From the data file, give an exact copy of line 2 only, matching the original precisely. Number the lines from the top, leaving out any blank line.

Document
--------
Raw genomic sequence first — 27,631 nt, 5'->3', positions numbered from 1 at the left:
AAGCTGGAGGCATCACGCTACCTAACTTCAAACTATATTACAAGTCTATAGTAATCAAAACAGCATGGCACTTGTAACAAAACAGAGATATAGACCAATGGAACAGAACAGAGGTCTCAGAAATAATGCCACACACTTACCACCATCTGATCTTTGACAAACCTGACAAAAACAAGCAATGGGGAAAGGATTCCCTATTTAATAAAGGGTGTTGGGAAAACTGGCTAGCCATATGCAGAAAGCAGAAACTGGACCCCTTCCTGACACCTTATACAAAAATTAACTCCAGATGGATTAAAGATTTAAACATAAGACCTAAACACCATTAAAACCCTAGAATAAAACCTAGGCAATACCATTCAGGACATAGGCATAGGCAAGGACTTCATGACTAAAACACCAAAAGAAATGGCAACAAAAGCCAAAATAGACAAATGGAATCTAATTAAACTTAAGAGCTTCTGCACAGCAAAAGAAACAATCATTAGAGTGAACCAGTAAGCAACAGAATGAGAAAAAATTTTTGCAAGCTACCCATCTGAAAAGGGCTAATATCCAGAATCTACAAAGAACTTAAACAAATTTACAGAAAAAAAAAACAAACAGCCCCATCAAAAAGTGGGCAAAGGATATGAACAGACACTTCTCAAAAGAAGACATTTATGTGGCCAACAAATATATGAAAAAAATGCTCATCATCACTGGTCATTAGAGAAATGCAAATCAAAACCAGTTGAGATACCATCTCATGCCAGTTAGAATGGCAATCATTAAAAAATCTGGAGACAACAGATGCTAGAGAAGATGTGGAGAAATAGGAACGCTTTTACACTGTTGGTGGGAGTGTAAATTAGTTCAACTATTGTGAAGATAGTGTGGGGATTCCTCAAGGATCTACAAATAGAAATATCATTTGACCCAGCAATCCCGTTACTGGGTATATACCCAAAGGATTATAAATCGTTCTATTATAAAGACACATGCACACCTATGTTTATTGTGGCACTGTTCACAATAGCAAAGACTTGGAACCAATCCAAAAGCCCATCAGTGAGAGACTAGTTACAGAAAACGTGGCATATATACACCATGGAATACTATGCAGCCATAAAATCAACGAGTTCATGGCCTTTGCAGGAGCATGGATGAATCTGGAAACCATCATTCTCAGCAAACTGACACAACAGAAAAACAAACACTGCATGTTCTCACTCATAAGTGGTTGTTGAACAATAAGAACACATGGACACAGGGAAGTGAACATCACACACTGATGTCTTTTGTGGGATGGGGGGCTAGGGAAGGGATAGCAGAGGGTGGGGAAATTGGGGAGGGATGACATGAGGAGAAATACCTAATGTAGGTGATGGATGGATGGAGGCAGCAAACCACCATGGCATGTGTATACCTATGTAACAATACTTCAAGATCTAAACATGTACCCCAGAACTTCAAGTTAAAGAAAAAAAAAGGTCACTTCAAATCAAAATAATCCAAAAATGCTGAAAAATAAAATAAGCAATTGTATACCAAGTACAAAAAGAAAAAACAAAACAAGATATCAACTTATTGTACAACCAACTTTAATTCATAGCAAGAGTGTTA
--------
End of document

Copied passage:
AAGCTGGAGGCATCACGCTACCTAACTTCAAACTATATTACAAGTCTATAGTAATCAAAACAGCATGGCACTTGTAACAAAACAGAGATATAGACCAATGGAACAGAACAGAGGTCTCAGAAATAATGCCACACACTTACCACCATCTGATCTTTGACAAACCTGACAAAAACAAGCAATGGGGAAAGGATTCCCTATTTAATAAAGGGTGTTGGGAAAACTGGCTAGCCATATGCAGAAAGCAGAAACTGGACCCCTTCCTGACACCTTATACAAAAATTAACTCCAGATGGATTAAAGATTTAAACATAAGACCTAAACACCATTAAAACCCTAGAATAAAACCTAGGCAATACCATTCAGGACATAGGCATAGGCAAGGACTTCATGACTAAAACACCAAAAGAAATGGCAACAAAAGCCAAAATAGACAAATGGAATCTAATTAAACTTAAGAGCTTCTGCACAGCAAAAGAAACAATCATTAGAGTGAACCAGTAAGCAACAGAATGAGAAAAAATTTTTGCAAGCTACCCATCTGAAAAGGGCTAATATCCAGAATCTACAAAGAACTTAAACAAATTTACAGAAAAAAAAAACAAACAGCCCCATCAAAAAGTGGGCAAAGGATATGAACAGACACTTCTCAAAAGAAGACATTTATGTGGCCAACAAATATATGAAAAAAATGCTCATCATCACTGGTCATTAGAGAAATGCAAATCAAAACCAGTTGAGATACCATCTCATGCCAGTTAGAATGGCAATCATTAAAAAATCTGGAGACAACAGATGCTAGAGAAGATGTGGAGAAATAGGAACGCTTTTACACTGTTGGTGGGAGTGTAAATTAGTTCAACTATTGTGAAGATAGTGTGGGGATTCCTCAAGGATCTACAAATAGAAATATCATTTGACCCAGCAATCCCGTTACTGGGTATATACCCAAAGGATTATAAATCGTTCTATTATAAAGACACATGCACACCTATGTTTATTGTGGCACTGTTCACAATAGCAAAGACTTGGAACCAATCCAAAAGCCCATCAGTGAGAGACTAGTTACAGAAAACGTGGCATATATACACCATGGAATACTATGCAGCCATAAAATCAACGAGTTCATGGCCTTTGCAGGAGCATGGATGAATCTGGAAACCATCATTCTCAGCAAACTGACACAACAGAAAAACAAACACTGCATGTTCTCACTCATAAGTGGTTGTTGAACAATAAGAACACATGGACACAGGGAAGTGAACATCACACACTGATGTCTTTTGTGGGATGGGGGGCTAGGGAAGGGATAGCAGAGGGTGGGGAAATTGGGGAGGGATGACATGAGGAGAAATACCTAATGTAGGTGATGGATGGATGGAGGCAGCAAACCACCATGGCATGTGTATACCTATGTAACAATACTTCAAGATCTAAACATGTACCCCAGAACTTCAAGTTAAAGAAAAAAAAAGGTCACTTCAAATCAAAATAATCCAAAAATGCTGAAAAATAAAATAAGCAATTGTATACCAAGTACAAAAAGAAAAAACAAAACAAGATATCAACTTATTGTACAACCAACTTTAATTCATAGCAAGAGTGTTA